What are the contraindications of the Mediterranean diet?
Besides allergies, there are few contraindications to the Mediterranean diet. However, anyone with a medical condition that causes them to have difficulty digesting fat may want to avoid this particular eating plan since it contains quite a bit of fat in some of its dishes. Those individuals suffering from heart disease should be wary of this diet as well since some of the recipes do involve frying foods, and while olive oil is a healthier alternative for cooking, too much can still lead to health problems such as high cholesterol or triglycerides.
Now that we got the negatives out of the way, let's talk about why should you consider trying out this diet regime after all - starting with its amazing benefits!
The benefits of a Mediterranean diet
Here are some reasons why you should make this type of meal planning a priority.
It will help you have more energy
The Mediterranean diet is made up of mostly plant-based foods which are both full of energy and nutrients. Plant sources include vegetables, fruits, whole grains, legumes, nuts and seeds. These types of foods contain plentiful antioxidants that boost the immune system, slow ageing processes and protect against cancer. They are high in dietary fibre but low in fat so they fill you up without adding excess calories to your diet. Also included are moderate amounts of dairy products such as cheese or yogurt since these foods have been shown to prevent certain diseases, including coronary heart disease as well as osteoporosis.
Mediterranean diet will help you prevent heart disease and strokes.
People who eat a Mediterranean-style diet have a lower risk for heart disease than people who don't, and their overall mortality is lower too. In fact, in May 2014, an analysis in the journal Open Heart suggested that following a Mediterranean diet after a first heart attack could cut the chance of another one or dying from cardiovascular causes in half.
The fact that the consumption of fish – an important component of the Mediterranean Diet – is associated with lower levels of creatine kinase (CK) in blood suggests it lowers your risk of cardiomyopathy (heart muscle disease).
This effect seems to be particularly strong among women: In 2013, researchers reported in Circulation that following such a diet rich in healthy fats (like olive oil), vegetables, whole grains, certain fruits (like grapes), and beans was associated with about half the risk of heart disease for women compared to women who didn't eat that way. It will also help maintain your blood pressure and cholesterol levels which in turn reduces the chances of cardiovascular conditions such as heart attack and stroke.
It will help you lose weight
Although it is possible to follow a Mediterranean diet and not lose weight if you eat more than you burn, the typical menu emphasizes healthy fats and mostly complex carbs that will help you drop a few pounds or maintain your current weight. Your meals will be low in simple sugars and saturated fat which is often found in processed foods.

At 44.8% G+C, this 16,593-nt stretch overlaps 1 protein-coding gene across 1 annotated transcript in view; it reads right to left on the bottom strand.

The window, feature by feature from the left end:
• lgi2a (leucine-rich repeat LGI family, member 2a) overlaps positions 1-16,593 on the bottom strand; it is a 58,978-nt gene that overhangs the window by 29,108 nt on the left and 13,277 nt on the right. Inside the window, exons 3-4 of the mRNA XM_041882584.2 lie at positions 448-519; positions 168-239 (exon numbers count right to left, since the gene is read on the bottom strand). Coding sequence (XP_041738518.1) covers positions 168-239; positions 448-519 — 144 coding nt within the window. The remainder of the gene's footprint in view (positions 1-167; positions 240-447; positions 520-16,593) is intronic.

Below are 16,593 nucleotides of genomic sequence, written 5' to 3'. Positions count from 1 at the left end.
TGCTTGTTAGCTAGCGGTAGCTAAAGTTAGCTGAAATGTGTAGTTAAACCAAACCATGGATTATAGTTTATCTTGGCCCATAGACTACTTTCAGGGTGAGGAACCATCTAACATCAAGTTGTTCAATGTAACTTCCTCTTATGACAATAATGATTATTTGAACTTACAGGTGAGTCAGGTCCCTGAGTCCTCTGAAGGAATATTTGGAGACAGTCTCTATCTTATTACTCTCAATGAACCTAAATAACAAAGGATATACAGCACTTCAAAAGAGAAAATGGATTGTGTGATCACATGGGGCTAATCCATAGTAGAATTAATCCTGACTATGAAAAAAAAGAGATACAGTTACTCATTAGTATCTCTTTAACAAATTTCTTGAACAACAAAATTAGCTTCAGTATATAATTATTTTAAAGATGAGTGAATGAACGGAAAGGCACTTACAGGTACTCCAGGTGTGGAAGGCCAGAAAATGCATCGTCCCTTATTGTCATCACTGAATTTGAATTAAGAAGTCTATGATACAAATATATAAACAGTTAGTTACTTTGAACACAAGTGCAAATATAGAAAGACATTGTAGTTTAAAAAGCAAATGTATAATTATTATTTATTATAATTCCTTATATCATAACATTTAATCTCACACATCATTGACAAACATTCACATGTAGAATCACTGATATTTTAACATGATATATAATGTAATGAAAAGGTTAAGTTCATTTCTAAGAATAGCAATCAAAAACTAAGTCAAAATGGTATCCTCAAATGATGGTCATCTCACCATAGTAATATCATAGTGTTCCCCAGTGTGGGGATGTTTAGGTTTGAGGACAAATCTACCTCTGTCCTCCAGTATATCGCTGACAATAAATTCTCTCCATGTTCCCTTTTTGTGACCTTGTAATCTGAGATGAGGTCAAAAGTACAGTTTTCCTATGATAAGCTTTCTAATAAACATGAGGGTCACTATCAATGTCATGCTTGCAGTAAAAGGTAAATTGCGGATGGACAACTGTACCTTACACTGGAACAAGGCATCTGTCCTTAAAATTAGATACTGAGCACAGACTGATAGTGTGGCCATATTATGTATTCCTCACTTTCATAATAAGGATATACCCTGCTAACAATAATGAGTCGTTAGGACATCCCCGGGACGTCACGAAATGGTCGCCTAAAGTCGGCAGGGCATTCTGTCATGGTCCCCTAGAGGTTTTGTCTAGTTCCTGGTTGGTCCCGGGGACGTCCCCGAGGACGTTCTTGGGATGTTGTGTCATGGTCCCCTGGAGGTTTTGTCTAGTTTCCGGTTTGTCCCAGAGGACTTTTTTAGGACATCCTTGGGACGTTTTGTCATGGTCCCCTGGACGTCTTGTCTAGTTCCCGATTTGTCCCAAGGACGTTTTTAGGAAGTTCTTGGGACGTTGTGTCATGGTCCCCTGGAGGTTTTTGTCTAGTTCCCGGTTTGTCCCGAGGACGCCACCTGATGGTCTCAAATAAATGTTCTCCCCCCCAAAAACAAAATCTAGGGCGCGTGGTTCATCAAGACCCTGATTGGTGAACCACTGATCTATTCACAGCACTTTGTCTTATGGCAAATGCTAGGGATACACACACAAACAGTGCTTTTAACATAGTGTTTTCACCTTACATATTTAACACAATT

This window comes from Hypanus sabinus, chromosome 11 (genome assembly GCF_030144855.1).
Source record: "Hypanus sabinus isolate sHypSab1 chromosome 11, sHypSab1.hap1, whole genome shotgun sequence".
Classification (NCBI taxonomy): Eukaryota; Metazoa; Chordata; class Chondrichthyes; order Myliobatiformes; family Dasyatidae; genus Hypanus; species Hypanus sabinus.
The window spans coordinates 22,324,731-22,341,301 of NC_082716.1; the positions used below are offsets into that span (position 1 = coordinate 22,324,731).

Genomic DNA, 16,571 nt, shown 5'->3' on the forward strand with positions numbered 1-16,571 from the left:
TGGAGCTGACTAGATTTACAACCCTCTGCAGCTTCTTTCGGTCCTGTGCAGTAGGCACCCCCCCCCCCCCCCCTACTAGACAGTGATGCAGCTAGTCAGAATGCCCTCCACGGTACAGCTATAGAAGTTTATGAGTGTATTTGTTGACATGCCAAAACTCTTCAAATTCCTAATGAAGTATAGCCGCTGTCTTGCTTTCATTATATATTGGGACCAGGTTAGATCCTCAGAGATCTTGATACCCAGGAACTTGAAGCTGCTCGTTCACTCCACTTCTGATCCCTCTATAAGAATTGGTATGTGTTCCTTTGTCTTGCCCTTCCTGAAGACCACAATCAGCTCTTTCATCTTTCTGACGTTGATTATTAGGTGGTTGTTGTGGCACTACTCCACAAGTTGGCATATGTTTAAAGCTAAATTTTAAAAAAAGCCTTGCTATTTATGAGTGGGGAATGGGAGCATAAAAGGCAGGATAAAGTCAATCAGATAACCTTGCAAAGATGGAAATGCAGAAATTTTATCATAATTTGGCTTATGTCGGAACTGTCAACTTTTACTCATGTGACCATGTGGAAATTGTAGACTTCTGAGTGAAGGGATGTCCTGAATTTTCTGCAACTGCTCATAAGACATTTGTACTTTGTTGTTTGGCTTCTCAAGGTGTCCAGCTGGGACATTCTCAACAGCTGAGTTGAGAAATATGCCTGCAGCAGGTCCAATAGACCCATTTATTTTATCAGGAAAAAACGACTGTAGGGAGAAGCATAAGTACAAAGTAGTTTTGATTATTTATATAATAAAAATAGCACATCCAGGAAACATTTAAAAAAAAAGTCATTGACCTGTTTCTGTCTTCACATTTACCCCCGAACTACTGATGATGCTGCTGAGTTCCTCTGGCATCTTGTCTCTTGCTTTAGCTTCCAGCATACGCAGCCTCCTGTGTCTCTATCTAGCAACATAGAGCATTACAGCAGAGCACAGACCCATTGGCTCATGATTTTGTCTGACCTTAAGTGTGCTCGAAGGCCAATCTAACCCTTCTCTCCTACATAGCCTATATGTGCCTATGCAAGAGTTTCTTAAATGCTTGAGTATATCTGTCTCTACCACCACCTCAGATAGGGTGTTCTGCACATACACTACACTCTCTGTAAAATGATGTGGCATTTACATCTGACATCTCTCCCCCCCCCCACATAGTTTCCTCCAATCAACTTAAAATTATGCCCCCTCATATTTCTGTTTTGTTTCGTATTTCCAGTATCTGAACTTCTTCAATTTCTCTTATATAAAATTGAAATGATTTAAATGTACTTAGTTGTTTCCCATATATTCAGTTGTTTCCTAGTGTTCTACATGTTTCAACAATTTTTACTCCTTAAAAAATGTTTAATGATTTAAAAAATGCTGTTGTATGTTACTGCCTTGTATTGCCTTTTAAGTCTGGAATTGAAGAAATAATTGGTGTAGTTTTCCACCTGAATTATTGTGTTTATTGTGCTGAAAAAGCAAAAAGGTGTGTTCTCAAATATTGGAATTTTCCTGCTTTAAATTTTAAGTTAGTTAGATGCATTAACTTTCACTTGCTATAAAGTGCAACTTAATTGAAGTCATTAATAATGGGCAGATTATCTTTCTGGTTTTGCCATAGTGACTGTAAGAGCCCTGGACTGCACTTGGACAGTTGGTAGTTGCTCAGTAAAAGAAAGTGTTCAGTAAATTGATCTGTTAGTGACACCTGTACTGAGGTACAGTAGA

It may help you lose weight because it will fill you up with fibre-rich foods that are high in nutrients and yet low in calories.
Mediterranean diet will help keep you agile and strong.
Mediterranean diet consists of fruits and vegetables, which can help you stay agile and maintain a healthy weight. You'll also get the right amount of lean protein to build muscle, strengthen immunity and keep your cells functioning normally.
This means that this way of eating will help keep your body lean, agile and strong for years to come.
This diet can help prevent or delay some types of cell damage
The Mediterranean diet can help slow down ageing since it's rich in antioxidants - nutrients found abundantly in spices like cloves, nutmeg, cinnamon, oregano and peppers which are known for their antioxidant properties.
As positive effects of following this lifestyle start showing up inside your body (lower cholesterol levels), outside you will feel younger looking with more energy to go out walking in the park or go yoga with friends.
It will help half the risk of Parkinson's disease.
Adopting the Mediterranean diet can lead to a 50% lower chance of having Parkinson's disease, according to 2017 research. In the study, those who closely followed a Mediterranean diet had less than half the risk of Parkinson's disease compared to those whose eating habits were least like the traditional Mediterranean guidelines. Scientists said that this finding was consistent with previous observational studies and clinical trials, which have suggested that certain dietary patterns may protect against Parkinson's disease.
It can help protect you against type 2 diabetes.
A Mediterranean diet is low in total fat, especially saturated fat. It usually includes a high intake of olive oil, vegetables and fruits as well as a moderate amount of fish and poultry. This type of meal plan also contains a moderate amount of whole grains, legumes, nuts and seeds. People who eat this diet have been shown to have lower rates of diabetes, specifically type 2 or the adult-onset type. This is a diet that regularly includes plenty of fresh vegetables, fruits and whole grains, as well as fish or poultry at least twice a week.